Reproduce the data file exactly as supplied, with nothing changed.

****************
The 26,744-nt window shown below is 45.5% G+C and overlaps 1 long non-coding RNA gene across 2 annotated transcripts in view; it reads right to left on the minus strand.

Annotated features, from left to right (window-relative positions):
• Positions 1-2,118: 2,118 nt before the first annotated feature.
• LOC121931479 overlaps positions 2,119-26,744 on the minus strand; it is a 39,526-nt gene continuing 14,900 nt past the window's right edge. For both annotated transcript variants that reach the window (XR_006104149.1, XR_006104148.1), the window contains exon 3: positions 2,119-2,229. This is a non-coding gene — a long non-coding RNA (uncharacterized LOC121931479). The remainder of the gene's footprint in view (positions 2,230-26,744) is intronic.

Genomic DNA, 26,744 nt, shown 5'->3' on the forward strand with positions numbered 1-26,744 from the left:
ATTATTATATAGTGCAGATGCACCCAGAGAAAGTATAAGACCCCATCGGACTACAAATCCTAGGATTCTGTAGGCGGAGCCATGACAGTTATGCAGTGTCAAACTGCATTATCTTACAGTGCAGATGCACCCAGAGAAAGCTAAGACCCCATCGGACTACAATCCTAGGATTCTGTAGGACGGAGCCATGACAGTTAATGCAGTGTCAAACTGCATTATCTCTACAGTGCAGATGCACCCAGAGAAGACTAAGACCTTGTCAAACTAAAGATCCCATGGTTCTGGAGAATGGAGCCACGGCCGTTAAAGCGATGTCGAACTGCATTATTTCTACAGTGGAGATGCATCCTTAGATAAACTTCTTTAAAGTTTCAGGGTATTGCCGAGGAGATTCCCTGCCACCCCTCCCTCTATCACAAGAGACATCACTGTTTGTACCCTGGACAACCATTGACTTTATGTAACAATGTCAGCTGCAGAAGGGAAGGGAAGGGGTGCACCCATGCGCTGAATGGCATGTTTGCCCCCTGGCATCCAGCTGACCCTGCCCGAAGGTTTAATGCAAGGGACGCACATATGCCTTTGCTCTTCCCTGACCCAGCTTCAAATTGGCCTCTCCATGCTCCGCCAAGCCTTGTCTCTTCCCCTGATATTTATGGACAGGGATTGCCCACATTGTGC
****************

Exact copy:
The 26,744-nt window shown below is 45.5% G+C and overlaps 1 long non-coding RNA gene across 2 annotated transcripts in view; it reads right to left on the minus strand.

Annotated features, from left to right (window-relative positions):
• Positions 1-2,118: 2,118 nt before the first annotated feature.
• LOC121931479 overlaps positions 2,119-26,744 on the minus strand; it is a 39,526-nt gene continuing 14,900 nt past the window's right edge. For both annotated transcript variants that reach the window (XR_006104149.1, XR_006104148.1), the window contains exon 3: positions 2,119-2,229. This is a non-coding gene — a long non-coding RNA (uncharacterized LOC121931479). The remainder of the gene's footprint in view (positions 2,230-26,744) is intronic.

Genomic DNA, 26,744 nt, shown 5'->3' on the forward strand with positions numbered 1-26,744 from the left:
ATTATTATATAGTGCAGATGCACCCAGAGAAAGTATAAGACCCCATCGGACTACAAATCCTAGGATTCTGTAGGCGGAGCCATGACAGTTATGCAGTGTCAAACTGCATTATCTTACAGTGCAGATGCACCCAGAGAAAGCTAAGACCCCATCGGACTACAATCCTAGGATTCTGTAGGACGGAGCCATGACAGTTAATGCAGTGTCAAACTGCATTATCTCTACAGTGCAGATGCACCCAGAGAAGACTAAGACCTTGTCAAACTAAAGATCCCATGGTTCTGGAGAATGGAGCCACGGCCGTTAAAGCGATGTCGAACTGCATTATTTCTACAGTGGAGATGCATCCTTAGATAAACTTCTTTAAAGTTTCAGGGTATTGCCGAGGAGATTCCCTGCCACCCCTCCCTCTATCACAAGAGACATCACTGTTTGTACCCTGGACAACCATTGACTTTATGTAACAATGTCAGCTGCAGAAGGGAAGGGAAGGGGTGCACCCATGCGCTGAATGGCATGTTTGCCCCCTGGCATCCAGCTGACCCTGCCCGAAGGTTTAATGCAAGGGACGCACATATGCCTTTGCTCTTCCCTGACCCAGCTTCAAATTGGCCTCTCCATGCTCCGCCAAGCCTTGTCTCTTCCCCTGATATTTATGGACAGGGATTGCCCACATTGTGC